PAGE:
Tuesday, July 7, 2009
July 7 (Bloomberg) — Hundreds of Chinese from rival ethnic groups fought each other with machetes, metal pipes and bricks in the northwestern city of Urumqi, overcoming police attempts to quell the deadliest clashes in decades.
Police fired tear gas to prevent a mob of Han Chinese from avenging rioting by ethnic Uighurs that left at least 156 dead. The fighting came after thousands of Chinese armed with knives and steel bars clashed with police in Urumqi, capital of the westernmost province of Xinjiang.
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The violence illustrates China’s failure to address simmering grievances among its minorities, who complain of restrictions on religious and cultural practices. Beijing’s policy of investing billions of dollars to placate the restive territories of Tibet and Xinjiang has also led to migration by the Han, who make up more than 90 percent of the country’s population, exacerbating tensions.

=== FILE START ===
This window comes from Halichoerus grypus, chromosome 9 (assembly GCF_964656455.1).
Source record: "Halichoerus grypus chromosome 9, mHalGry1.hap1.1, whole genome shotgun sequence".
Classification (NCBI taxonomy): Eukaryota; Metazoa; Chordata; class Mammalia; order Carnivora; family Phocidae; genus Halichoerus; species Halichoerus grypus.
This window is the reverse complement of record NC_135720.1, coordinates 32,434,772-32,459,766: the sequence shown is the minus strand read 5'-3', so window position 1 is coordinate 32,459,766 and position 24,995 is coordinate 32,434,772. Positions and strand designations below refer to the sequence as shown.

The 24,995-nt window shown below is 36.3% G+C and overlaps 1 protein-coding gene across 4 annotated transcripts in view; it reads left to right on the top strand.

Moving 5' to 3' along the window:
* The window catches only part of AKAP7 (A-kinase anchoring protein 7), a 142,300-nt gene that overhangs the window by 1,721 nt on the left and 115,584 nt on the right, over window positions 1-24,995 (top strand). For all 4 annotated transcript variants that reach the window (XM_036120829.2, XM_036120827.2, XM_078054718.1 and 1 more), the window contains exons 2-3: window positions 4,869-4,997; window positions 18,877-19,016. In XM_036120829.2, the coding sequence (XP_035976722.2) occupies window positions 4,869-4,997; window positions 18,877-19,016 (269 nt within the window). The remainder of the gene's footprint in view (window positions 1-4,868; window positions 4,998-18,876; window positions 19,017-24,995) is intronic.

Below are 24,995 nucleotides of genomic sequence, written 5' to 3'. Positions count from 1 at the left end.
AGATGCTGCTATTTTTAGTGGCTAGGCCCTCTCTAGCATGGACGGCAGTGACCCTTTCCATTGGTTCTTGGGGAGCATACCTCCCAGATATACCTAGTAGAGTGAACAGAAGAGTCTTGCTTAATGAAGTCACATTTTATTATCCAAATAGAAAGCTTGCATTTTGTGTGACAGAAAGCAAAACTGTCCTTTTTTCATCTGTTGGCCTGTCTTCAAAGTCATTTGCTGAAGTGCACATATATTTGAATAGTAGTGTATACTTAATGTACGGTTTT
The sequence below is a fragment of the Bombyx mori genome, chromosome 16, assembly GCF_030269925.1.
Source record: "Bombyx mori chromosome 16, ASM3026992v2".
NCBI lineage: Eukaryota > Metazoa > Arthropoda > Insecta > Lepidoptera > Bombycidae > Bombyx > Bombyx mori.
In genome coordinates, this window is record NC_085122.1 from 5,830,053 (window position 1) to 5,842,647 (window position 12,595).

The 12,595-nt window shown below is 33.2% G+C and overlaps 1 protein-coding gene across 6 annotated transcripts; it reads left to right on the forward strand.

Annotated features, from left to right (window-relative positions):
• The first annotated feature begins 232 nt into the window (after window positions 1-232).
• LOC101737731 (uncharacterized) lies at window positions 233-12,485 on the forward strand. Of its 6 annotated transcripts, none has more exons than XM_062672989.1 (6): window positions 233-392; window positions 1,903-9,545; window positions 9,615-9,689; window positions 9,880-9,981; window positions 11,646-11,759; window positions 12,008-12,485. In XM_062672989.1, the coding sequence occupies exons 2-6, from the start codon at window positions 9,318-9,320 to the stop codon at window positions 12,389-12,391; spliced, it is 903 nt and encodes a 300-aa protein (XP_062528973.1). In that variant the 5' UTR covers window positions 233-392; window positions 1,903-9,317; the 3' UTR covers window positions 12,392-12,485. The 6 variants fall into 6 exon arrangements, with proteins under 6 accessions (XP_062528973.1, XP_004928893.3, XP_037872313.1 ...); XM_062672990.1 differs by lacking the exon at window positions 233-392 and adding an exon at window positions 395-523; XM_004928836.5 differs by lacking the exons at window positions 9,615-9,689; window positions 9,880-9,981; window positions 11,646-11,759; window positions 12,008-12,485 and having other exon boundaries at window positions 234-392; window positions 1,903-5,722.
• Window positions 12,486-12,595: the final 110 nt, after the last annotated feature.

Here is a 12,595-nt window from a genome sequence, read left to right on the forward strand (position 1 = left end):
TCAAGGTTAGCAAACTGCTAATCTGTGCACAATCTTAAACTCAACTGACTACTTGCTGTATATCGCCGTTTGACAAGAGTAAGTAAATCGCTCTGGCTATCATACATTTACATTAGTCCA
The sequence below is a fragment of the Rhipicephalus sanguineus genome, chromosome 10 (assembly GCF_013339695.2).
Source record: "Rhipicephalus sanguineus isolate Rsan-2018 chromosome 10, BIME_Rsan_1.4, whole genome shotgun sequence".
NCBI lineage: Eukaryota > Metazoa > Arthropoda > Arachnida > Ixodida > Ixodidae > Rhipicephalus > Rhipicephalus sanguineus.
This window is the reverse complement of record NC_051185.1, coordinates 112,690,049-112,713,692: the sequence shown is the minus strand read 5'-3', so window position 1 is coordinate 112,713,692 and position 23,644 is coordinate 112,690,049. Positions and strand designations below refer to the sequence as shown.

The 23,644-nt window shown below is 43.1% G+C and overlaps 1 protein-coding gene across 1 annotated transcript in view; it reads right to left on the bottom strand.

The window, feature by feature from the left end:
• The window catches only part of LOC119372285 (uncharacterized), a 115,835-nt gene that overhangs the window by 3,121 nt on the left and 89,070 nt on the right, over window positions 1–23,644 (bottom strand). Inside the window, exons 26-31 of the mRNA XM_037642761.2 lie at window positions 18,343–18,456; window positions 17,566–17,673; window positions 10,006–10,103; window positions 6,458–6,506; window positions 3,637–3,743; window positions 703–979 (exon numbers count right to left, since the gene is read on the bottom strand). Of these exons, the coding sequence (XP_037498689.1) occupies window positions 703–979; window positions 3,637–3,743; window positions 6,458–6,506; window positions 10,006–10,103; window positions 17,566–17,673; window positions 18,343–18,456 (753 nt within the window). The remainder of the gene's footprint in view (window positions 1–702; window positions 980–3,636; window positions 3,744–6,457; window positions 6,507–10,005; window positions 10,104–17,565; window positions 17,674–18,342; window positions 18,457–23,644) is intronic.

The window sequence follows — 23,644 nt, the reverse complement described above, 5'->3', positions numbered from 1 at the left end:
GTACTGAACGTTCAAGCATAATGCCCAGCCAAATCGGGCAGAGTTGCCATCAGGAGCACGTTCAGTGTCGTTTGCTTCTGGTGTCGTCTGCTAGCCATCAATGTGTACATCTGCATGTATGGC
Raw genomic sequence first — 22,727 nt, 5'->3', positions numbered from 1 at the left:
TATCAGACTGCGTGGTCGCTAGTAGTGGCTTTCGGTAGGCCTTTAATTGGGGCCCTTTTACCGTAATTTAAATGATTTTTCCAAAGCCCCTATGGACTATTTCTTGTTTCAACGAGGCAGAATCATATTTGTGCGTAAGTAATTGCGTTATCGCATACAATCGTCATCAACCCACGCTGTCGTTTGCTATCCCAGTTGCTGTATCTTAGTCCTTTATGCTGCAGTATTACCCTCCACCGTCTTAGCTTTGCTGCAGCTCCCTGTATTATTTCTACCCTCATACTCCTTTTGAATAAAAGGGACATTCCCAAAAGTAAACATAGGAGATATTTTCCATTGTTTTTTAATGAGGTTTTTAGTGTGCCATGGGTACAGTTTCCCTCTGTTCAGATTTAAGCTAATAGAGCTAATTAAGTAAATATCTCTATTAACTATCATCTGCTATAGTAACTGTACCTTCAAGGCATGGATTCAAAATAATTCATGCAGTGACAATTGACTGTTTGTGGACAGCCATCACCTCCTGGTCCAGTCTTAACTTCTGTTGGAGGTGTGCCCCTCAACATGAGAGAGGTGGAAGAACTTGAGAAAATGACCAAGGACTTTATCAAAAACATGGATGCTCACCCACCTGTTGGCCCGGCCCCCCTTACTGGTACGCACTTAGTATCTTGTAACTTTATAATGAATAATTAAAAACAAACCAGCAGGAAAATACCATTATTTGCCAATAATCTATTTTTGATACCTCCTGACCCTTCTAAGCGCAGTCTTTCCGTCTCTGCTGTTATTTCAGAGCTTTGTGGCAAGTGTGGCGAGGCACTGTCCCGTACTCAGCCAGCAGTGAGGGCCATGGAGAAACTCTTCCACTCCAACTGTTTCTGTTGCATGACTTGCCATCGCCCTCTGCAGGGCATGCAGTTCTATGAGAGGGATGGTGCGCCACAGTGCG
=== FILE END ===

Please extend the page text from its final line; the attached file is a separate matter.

“Beijing is insistent that Xinjiang, like Tibet, is an integral part of China,” said Jonathan Fenby, director of China research in London at Trusted Sources, a research group. “It’s very difficult to see how either side is going to give way. The prognosis must be for continued unrest, continued tension, and, I’m afraid, outbreaks of violence like this.”
This article was posted: Tuesday, July 7, 2009 at 8:23 am